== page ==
The oil trade

Intraday market volatility (VIX) remains a big part of my current trading strategy – the snap back in US markets, risk and the oil price is something that feeds into my base case for 2016.

Source: Bloomberg

VIX base case

Here are the scenarios of note:

Bull case in 2016: VIX in upper 20s-30s

  • US markets re-base: hyper-inflation from the seven-year bull market brought on by the Fed’s QE programs filters out, leading to a sharp equity selloff.
  • Manufacturing and industrial productions prints remain in contraction or at decade lows.
  • Employment starts to feel the squeeze and slows.
  • CNY ‘surprises’ the markets with a sharp devaluation.

Bear case in 2016: VIX back in high (even low) teens

  • Improvement in US earnings - breaking the three quarters of negative earnings growth will help stability.
  • Improving ISM numbers in the US – manufacturing out of contraction.
  • China showing signs of stability and increases demand for global imports.
  • CNY NOT ‘surprising’ the markets with a sharp devaluation

In short – My view is the VIX will average above the yearly average of 17.3 (past 25 years) in 2016.

What drives this call will vary over the year – however, it is currently fear driving the oil markets.


The oil trade

I have been particularly keen on trading Brent over the past eight weeks. The macroeconomics of oil are very compelling for those with a short-term view. Again, forming a solid base about the top-down views has made the short call in Brent the correct one.

These include:

  • Geo-political tensions and OPEC inaction (on the brink of collapse in my view)
  • Non-OPEC non-US producers continuing to maximise output
  • The EIA showing stockpiling at record levels
  • The onshore shale-gas trade seeing rig counts down but not collapsing
  • Chinese demand not absorbing supply



The demand/supply equation for oil is still skewed to the right and sees breakeven points putting the equilibrium price well underwater.

Be aware: A possible alteration to my macro view involves rumours that Russia and Saudi Arabia are in discussion to cut production, which was reported by the Iraqi oil minister overnight. Oil settled up 3.6% on the rumours and this is the risk to my Brent trade. However, the chart is showing several things:

RSI’s have not hit 60 since September and each bounce off the ‘oversold’ level of 20 has only seen the strength indicator moving back to ‘natural’ rather than signalling a buy with conviction trade.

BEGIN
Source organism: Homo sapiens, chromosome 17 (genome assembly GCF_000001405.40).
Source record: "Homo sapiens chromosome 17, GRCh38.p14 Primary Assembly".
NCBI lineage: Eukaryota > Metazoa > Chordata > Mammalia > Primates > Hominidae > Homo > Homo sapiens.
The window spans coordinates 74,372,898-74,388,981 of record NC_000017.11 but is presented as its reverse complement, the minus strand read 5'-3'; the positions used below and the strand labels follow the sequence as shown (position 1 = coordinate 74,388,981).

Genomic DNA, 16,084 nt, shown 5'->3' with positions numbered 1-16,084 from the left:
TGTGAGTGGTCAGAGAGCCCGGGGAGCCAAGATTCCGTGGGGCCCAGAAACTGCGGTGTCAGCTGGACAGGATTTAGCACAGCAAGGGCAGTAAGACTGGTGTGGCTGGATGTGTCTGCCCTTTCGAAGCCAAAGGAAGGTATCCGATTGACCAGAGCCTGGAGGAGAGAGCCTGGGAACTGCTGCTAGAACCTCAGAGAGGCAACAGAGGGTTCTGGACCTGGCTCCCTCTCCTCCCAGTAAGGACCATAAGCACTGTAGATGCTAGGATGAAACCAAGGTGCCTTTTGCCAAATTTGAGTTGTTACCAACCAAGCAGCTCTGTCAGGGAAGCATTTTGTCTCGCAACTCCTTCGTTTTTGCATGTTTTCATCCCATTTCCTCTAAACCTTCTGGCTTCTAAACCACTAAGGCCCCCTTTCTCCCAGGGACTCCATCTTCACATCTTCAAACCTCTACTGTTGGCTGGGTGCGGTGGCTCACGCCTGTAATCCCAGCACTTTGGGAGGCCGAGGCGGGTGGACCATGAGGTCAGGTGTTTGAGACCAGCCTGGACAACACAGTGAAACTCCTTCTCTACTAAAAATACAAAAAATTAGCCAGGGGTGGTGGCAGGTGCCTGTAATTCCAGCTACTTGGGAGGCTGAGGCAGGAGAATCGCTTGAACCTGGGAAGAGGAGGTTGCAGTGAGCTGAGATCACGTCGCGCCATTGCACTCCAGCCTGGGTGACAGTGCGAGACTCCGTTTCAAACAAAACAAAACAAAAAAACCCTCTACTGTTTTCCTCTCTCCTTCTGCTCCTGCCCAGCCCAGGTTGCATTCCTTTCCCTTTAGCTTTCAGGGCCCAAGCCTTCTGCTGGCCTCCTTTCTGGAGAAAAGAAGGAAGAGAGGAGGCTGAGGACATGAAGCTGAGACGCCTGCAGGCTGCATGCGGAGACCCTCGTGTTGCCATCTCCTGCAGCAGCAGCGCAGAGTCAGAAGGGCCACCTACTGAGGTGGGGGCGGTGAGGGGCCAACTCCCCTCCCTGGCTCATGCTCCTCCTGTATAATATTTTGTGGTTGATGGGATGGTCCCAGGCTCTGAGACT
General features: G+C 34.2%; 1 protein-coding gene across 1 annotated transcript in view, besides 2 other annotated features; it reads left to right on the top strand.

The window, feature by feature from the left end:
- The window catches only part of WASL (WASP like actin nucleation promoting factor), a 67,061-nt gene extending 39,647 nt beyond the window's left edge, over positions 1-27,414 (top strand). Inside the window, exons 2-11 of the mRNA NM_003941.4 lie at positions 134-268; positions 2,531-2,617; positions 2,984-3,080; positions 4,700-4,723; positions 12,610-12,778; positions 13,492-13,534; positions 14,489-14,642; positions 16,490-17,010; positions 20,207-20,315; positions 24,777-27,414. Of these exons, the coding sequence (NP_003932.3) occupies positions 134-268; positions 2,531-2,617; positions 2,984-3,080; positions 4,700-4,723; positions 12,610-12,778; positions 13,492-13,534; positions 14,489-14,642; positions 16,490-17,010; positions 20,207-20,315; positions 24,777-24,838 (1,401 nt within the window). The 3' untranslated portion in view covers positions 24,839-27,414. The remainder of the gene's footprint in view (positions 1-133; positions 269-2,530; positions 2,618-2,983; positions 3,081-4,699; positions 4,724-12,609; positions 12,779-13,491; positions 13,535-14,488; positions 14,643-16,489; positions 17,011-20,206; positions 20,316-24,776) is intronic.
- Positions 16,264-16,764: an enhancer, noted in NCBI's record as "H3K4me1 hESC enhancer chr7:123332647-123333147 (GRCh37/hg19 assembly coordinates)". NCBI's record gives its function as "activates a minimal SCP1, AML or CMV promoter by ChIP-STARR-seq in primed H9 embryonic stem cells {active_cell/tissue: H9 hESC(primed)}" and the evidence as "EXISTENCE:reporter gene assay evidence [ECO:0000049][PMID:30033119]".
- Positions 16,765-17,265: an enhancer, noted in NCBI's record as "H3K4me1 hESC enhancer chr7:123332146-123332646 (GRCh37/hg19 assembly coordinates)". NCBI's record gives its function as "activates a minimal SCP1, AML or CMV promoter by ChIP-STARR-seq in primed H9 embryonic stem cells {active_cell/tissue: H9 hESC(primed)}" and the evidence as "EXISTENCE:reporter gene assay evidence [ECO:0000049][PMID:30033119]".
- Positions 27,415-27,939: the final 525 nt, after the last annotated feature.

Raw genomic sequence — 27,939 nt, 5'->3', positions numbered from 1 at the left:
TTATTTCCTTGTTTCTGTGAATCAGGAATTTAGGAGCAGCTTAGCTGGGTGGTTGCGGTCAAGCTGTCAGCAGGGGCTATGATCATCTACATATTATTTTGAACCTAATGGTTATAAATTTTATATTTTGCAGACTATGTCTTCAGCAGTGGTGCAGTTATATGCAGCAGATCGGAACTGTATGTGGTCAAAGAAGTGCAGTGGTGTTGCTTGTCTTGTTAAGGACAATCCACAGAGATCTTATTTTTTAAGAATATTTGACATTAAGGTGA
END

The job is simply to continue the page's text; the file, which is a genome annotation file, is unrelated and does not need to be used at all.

The current pop suggests short covering and the moving averages are signalling that prices of US$30 or lower are a more likely scenario in the coming few weeks. The chart shows the momentum is still to the downside.

However, buying is strong at the upper end of US$26 a barrel. That buying also coincided with oil volatility hitting a record peak last week, the highest level since the OIV index was first created.

Note it is still elevated and feeds back into my macro base case around the VIX in general.


Brent trade idea

I’m looking to sell into strength up to US$35 a barrel. My reasoning? Expectations of inaction from OPEC are keeping supply at current levels and Chinese New Year is seeing demand slow to a standstill.

I see having a limit at US$27 a barrel as advantageous, as level buying will come in, plus a stop loss at $35.50 a barrel to limit the possibility of macro intervention.

I have a short view here and will reassess the trade in mid-February when China is back from New Year celebrations.


Ahead of the Australian open

The ASX looks like having a flat open. However, the oil pop overnight and the fact US markets have had two reasonable nights mean leads for the Australian session are on the up.

This information has been prepared by IG, a trading name of IG Markets Limited. In addition to the disclaimer below, the material on this page does not contain a record of our trading prices, or an offer of, or solicitation for, a transaction in any financial instrument. IG accepts no responsibility for any use that may be made of these comments and for any consequences that result. No representation or warranty is given as to the accuracy or completeness of this information. Consequently any person acting on it does so entirely at their own risk. Any research provided does not have regard to the specific investment objectives, financial situation and needs of any specific person who may receive it. It has not been prepared in accordance with legal requirements designed to promote the independence of investment research and as such is considered to be a marketing communication. Although we are not specifically constrained from dealing ahead of our recommendations we do not seek to take advantage of them before they are provided to our clients. See full non-independent research disclaimer and quarterly summary.

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